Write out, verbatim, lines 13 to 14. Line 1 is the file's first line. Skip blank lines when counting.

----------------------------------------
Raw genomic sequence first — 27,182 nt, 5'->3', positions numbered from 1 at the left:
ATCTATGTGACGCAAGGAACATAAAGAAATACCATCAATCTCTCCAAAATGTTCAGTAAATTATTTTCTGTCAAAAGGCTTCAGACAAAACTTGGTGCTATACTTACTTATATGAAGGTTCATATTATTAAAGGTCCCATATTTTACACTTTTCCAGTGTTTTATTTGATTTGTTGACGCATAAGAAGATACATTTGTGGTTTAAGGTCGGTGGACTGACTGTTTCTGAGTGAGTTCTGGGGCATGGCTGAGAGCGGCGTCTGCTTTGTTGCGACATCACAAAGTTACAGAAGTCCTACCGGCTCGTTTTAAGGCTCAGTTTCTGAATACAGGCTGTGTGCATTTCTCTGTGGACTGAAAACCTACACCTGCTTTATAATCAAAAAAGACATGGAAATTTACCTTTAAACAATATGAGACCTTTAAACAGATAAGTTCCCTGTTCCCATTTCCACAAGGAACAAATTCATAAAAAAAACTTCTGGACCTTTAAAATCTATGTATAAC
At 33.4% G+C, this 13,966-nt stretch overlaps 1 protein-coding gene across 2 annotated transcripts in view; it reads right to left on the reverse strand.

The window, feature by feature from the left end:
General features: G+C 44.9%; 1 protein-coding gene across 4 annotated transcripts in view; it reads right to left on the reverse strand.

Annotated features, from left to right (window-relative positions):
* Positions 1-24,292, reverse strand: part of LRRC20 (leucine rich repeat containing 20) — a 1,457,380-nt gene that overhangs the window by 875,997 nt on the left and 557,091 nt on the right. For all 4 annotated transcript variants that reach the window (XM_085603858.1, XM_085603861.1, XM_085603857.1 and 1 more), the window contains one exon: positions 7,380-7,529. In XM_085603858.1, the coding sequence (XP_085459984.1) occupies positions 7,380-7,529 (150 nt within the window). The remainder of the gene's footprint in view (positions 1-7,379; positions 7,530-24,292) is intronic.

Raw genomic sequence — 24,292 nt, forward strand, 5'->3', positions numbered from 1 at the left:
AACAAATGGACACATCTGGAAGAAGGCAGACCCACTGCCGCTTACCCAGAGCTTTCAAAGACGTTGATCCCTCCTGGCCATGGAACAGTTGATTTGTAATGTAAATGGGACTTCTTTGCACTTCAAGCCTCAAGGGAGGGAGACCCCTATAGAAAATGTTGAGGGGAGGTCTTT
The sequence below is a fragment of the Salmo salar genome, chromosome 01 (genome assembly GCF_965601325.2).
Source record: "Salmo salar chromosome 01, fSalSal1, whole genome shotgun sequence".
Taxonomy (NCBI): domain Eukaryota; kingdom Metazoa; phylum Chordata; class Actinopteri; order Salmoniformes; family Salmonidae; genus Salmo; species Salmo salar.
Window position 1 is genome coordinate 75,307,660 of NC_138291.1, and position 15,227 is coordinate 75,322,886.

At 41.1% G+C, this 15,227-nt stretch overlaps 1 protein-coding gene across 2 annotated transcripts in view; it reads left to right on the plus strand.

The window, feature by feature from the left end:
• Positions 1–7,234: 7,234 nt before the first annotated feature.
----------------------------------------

Window position 1 is genome coordinate 75,307,660 of NC_138291.1, and position 15,227 is coordinate 75,322,886.

At 41.1% G+C, this 15,227-nt stretch overlaps 1 protein-coding gene across 2 annotated transcripts in view; it reads left to right on the plus strand.